The Arabs are sitting on their piles of cash, not lifting a finger.
Like I keep saying, they would be better served in the region where they hail from, not in Europe, where they fall prey to thousands of criminal gangs making money off their misery.
The Arab world’s wealthiest nations are doing next to nothing for Syria’s refugees
The world has been transfixed in recent weeks by the unfolding refugee crisis in Europe, an influx of migrants unprecedented since World War II. Their plight was chillingly highlighted on Wednesday in the image of a drowned Syrian toddler, his lifeless body lying alone on a Turkish beach.
A fair amount of attention has fallen on the failure of many Western governments to adequately address the burden on Syria’s neighboring countries, which are struggling to host the brunt of the roughly 4 million Syrians forced out of the country by its civil war.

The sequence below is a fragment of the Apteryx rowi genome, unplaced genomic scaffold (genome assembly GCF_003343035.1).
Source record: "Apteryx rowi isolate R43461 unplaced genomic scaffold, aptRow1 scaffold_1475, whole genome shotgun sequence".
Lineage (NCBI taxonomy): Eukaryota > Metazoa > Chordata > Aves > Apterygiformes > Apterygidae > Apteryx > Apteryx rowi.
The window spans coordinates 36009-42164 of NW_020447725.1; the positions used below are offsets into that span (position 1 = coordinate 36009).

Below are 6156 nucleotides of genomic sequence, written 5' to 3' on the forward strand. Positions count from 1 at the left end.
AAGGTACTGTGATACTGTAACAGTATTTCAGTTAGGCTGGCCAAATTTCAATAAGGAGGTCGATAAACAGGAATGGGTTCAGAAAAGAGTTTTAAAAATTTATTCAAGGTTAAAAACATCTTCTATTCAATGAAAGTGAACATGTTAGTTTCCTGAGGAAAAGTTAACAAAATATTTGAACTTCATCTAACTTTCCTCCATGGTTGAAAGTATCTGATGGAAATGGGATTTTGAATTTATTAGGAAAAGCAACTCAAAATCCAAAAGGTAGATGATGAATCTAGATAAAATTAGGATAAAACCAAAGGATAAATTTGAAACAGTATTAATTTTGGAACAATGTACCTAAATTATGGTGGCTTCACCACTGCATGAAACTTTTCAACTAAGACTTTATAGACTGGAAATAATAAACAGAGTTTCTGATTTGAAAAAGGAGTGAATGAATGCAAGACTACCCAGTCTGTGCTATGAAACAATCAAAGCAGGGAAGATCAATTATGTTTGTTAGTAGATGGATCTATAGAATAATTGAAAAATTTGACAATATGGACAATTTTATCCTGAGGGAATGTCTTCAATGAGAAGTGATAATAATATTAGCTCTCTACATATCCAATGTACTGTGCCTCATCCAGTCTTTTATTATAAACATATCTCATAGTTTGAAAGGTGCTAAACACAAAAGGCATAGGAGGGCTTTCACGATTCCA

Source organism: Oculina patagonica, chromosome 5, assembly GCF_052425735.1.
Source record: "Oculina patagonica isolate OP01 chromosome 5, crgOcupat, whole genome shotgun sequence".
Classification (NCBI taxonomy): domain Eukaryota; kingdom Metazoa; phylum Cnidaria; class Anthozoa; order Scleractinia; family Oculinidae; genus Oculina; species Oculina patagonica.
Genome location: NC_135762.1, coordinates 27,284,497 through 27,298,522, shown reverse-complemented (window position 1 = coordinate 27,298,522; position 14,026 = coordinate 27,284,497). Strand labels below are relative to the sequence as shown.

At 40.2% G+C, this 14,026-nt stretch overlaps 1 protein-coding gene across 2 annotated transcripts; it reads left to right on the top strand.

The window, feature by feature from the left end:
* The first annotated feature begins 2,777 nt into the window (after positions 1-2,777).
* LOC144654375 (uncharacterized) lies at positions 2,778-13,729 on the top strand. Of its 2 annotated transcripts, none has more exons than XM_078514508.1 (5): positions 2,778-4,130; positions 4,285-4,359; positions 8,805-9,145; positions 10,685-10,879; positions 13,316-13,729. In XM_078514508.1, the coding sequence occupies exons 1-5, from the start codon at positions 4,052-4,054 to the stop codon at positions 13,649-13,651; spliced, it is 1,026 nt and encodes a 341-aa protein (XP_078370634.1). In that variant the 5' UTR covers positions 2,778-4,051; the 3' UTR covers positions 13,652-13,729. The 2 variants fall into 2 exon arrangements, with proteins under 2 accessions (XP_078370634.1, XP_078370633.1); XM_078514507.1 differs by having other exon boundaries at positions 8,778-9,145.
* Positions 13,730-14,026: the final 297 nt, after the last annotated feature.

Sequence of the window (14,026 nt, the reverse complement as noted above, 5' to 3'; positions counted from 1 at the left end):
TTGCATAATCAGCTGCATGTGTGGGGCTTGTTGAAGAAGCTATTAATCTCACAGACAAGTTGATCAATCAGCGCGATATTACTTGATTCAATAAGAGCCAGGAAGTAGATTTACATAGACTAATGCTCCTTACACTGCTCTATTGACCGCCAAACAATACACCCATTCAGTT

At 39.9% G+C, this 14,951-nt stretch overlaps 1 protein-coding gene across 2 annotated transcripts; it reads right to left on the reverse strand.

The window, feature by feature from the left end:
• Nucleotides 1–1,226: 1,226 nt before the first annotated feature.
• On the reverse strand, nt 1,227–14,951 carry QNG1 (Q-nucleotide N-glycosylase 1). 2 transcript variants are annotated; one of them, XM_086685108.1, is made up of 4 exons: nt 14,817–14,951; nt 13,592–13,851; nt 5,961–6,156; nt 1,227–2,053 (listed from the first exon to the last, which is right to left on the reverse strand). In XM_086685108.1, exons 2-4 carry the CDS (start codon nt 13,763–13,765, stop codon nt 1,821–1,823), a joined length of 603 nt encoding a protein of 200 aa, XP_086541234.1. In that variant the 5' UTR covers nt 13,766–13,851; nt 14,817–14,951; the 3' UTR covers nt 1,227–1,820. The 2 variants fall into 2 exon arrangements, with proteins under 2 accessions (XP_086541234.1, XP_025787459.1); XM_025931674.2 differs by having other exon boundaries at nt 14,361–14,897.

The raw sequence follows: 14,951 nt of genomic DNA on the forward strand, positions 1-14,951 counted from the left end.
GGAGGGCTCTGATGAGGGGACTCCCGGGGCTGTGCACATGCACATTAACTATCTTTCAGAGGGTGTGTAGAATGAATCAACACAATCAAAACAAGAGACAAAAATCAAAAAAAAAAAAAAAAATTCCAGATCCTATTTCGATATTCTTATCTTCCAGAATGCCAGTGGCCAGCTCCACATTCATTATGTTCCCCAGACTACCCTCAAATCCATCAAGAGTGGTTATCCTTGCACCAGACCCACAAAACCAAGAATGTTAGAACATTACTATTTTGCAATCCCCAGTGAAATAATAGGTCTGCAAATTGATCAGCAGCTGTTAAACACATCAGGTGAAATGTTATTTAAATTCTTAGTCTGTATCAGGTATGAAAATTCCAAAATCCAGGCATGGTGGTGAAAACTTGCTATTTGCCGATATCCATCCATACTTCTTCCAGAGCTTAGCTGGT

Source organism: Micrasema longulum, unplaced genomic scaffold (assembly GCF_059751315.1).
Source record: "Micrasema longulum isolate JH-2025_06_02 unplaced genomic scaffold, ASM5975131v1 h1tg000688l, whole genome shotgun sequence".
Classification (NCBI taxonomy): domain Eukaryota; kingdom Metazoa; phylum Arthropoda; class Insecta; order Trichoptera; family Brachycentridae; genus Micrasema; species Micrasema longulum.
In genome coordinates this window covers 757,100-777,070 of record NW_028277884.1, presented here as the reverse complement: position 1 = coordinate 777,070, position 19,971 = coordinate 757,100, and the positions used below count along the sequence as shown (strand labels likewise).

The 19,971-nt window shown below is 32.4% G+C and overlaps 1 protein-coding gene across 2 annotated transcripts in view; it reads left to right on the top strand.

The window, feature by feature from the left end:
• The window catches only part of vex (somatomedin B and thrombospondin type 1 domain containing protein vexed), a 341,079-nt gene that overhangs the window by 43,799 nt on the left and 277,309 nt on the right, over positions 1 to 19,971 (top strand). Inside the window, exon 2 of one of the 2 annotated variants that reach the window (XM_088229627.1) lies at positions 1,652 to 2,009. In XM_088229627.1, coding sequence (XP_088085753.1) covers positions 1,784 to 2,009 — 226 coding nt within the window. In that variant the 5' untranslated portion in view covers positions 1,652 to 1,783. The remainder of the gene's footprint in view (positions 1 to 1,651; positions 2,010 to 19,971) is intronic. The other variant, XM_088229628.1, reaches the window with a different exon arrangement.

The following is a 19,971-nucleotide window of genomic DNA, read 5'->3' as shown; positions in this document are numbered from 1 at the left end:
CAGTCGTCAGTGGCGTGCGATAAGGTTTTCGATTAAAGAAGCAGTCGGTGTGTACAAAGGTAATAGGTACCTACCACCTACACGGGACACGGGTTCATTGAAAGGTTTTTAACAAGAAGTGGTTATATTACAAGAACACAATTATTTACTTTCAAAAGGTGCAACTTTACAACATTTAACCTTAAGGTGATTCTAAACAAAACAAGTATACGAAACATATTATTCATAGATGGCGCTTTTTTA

Some European countries have been criticized for offering sanctuary only to a small number of refugees, or for discriminating between Muslims and Christians. There’s also been a good deal of continental hand-wringing over the general dysfunction of Europe’s systems for migration and asylum.
Less ire, though, has been directed at another set of stakeholders who almost certainly should be doing more: Saudi Arabia and the wealthy Arab states along the Persian Gulf.
As Amnesty International recently pointed out, the “six Gulf countries — Qatar, United Arab Emirates, Saudi Arabia, Kuwait, Oman and Bahrain — have offered zero resettlement places to Syrian refugees.” This claim was echoed by Kenneth Roth, executive director of Human Rights Watch, on Twitter:
— Kenneth Roth (@KenRoth) September 2, 2015